Curtiss was followed in the house by another spiritual—if more traditional—type. On May 22, 1935 the Rev. Felix Lossing Cirlot received his Doctor of Theology degree from the nearby General Theological Seminary in Chelsea Square. Like Curtiss, he was an author and would publish religious-based books like Christ and Divorce, The Early Eucharist, and Apostolic Succession at the Bar of Modern Scholarship.
When Reverend Cirlot left No. 361 West 20th Street it was the end of the line for the comfortable house as a private home. The 1940s saw the once-gracious residence operated as furnished rooms. Retired postal worker George C. Snead lived here in 1947. When he returned home late on the night of June 12 that year, he was accosted in the hallway by two men, one armed.
When the thugs discovered that he had only $4 on him, they beat the 60-year old and left him there. Snead walked to the 20th Street Station House to report the assault. While he spoke to the desk sergeant, Detectives Samuel Bress and James Costello were on patrol. They noticed two suspicious teenagers at the corner of Ninth Avenue and 20th Street, just steps from No. 361.
The New York Times reported the following day, “Just as the detectives walked up, the two ran. During the chase, the detectives said, 18-year-old William Dejesus drew a pistol and pulled the trigger three times, but it failed to fire.”
Dejesus and his cohort, 16-year old Henry Williams, were hauled into the station house. And there was George C. Snead. The Times reported that the teens admitted the crime and “twenty other hold-ups and a burglary.” The hooligans were held at $7,500 bail each—a substantial $80,000 today.
The Chelsea neighborhood continued to experience decline and crime at mid-century. In 1953 Puerto Rican-born Peter Parasi rented a furnished room in No. 361. The 57-year old had made his living as a dishwasher; but in June that year was out of a job.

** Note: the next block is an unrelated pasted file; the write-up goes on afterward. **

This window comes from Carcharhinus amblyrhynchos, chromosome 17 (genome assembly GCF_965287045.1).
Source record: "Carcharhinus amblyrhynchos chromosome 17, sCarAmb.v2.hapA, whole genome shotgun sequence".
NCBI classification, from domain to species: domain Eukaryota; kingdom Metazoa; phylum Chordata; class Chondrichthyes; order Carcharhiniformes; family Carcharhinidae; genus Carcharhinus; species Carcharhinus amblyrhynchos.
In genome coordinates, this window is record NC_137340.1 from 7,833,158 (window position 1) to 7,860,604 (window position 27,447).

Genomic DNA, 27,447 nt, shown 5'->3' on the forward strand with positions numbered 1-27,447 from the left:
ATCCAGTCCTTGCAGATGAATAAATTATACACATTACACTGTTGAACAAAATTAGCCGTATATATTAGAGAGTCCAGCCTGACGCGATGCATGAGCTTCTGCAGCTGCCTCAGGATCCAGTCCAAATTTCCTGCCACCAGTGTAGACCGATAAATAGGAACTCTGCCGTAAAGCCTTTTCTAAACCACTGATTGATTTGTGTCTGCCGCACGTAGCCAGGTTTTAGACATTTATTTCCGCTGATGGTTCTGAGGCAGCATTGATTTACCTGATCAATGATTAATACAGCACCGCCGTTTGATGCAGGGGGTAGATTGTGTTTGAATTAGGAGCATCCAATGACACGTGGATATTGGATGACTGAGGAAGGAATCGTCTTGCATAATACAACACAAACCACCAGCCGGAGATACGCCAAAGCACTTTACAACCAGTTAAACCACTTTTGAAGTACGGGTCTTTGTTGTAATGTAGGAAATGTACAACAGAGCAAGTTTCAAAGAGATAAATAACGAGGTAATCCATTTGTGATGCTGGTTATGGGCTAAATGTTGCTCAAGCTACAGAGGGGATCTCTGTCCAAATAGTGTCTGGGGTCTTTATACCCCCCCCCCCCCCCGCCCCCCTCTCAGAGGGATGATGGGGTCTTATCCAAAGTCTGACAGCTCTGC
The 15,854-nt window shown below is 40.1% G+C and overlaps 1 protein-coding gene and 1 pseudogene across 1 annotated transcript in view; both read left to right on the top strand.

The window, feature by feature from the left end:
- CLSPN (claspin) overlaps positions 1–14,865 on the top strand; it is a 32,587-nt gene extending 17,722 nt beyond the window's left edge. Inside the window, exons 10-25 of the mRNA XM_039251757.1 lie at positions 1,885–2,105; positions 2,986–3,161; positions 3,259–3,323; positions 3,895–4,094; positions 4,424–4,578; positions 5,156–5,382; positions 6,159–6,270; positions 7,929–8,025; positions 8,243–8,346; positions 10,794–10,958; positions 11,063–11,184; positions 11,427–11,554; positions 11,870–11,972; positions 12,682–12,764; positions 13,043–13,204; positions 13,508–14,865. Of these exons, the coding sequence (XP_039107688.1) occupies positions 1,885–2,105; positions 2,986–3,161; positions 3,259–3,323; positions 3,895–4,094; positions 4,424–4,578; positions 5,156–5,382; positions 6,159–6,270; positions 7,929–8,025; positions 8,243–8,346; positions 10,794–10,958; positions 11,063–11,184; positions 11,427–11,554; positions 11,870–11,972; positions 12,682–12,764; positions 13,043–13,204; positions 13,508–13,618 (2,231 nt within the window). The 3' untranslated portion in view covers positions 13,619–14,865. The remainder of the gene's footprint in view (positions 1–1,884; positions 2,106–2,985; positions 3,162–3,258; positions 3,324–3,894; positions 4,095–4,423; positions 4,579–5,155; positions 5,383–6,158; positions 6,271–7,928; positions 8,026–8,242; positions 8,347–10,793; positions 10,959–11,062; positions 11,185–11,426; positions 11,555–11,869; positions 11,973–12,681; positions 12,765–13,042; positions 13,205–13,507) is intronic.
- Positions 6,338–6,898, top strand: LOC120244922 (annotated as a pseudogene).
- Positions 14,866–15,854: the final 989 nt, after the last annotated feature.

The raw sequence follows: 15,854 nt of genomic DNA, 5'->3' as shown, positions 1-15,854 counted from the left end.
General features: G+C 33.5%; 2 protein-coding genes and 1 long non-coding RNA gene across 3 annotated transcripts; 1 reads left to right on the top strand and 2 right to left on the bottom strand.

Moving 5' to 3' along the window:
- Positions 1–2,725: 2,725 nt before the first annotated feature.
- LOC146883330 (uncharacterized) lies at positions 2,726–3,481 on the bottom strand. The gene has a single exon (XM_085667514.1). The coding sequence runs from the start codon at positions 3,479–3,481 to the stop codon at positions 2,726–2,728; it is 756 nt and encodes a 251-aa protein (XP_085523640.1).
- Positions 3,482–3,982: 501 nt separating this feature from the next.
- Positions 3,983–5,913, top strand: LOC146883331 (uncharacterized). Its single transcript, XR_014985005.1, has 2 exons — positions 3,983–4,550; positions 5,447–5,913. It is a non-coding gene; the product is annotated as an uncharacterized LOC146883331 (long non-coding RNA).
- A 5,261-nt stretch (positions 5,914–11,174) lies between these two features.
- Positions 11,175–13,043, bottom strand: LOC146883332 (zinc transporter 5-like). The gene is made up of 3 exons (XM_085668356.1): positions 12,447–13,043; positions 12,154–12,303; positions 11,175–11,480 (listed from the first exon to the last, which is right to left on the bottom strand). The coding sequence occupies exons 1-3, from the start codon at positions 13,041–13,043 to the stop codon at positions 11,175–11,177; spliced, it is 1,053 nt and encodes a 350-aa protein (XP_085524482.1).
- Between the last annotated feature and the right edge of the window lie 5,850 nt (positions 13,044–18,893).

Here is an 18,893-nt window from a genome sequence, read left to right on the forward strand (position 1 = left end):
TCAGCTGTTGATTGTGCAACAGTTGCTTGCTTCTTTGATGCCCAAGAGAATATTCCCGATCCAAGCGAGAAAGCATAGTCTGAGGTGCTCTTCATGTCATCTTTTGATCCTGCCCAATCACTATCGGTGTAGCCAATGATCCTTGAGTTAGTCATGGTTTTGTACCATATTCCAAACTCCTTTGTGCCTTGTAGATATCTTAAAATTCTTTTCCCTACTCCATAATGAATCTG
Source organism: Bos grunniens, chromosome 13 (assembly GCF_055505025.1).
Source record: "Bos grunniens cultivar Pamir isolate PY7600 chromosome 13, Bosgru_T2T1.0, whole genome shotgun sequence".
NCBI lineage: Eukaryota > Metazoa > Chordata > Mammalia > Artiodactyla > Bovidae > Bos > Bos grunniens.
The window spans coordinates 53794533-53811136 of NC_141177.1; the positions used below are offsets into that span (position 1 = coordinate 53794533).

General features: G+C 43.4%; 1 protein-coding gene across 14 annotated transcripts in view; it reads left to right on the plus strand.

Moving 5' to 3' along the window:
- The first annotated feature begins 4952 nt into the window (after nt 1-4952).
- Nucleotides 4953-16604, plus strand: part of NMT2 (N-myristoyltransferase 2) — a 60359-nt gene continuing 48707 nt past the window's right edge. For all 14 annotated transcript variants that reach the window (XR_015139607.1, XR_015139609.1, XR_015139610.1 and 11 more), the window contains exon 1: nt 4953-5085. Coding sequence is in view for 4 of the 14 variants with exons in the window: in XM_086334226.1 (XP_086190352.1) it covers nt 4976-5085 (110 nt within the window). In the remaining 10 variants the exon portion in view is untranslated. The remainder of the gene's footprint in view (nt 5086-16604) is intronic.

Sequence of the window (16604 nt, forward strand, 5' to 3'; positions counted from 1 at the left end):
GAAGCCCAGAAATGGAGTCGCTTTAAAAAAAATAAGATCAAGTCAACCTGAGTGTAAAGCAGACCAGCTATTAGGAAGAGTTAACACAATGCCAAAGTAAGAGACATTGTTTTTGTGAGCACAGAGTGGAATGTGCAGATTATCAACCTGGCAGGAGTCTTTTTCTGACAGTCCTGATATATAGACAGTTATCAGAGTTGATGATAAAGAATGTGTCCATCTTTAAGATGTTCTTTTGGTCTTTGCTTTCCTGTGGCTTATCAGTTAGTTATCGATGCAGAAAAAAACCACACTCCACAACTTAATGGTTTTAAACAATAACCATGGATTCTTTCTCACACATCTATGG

Five years earlier Parisi had been injured in a traffic accident and hired attorney Morris Nadel to represent him in a damage suit. The case was settled out of court on October 25, 1951 for $10,000. Nadel took half the settlement as his fee.
Now, with his $5,000 spent and without a job, Parisi was desperate. He applied for home relief from the Welfare Department in 1953. The agency required documentation of his financial need. And so on June 18 Parisi went back to Morris Nadel’s office to ask for a letter confirming he was destitute.
While the lawyer’s secretary typed the letter, she heard the two men arguing. When Miss Analfitano’s intercom buzzed, she responded to Nadel’s office. She found her employer on the floor with a deep stab wound to the abdomen. He died within 20 minutes.
Other employees in the office held Peter Parisi who later admitted “losing his temper and knifing the lawyer.” Parisi would not be returning to his room in the West 20th Street house. He was arrested on a charge of homicide.
In 1968 the house was converted to two apartments in the basement and parlor floors, and one each on the floors above.
Although the brownstone details of the windows have been shaved off—as with the others in the Cushman row—No. 361 retains its original dormers and beautiful entrance. The carved doors (which survive at No. 357) have been replaced with glass-paned replacements, expected in an apartment building. Nevertheless, the house that took over Don Alonzo Cushman’s rear garden retains the elegance of a much different, pre-Civil War, West 20th Street.
photographs by the author
photographs by the author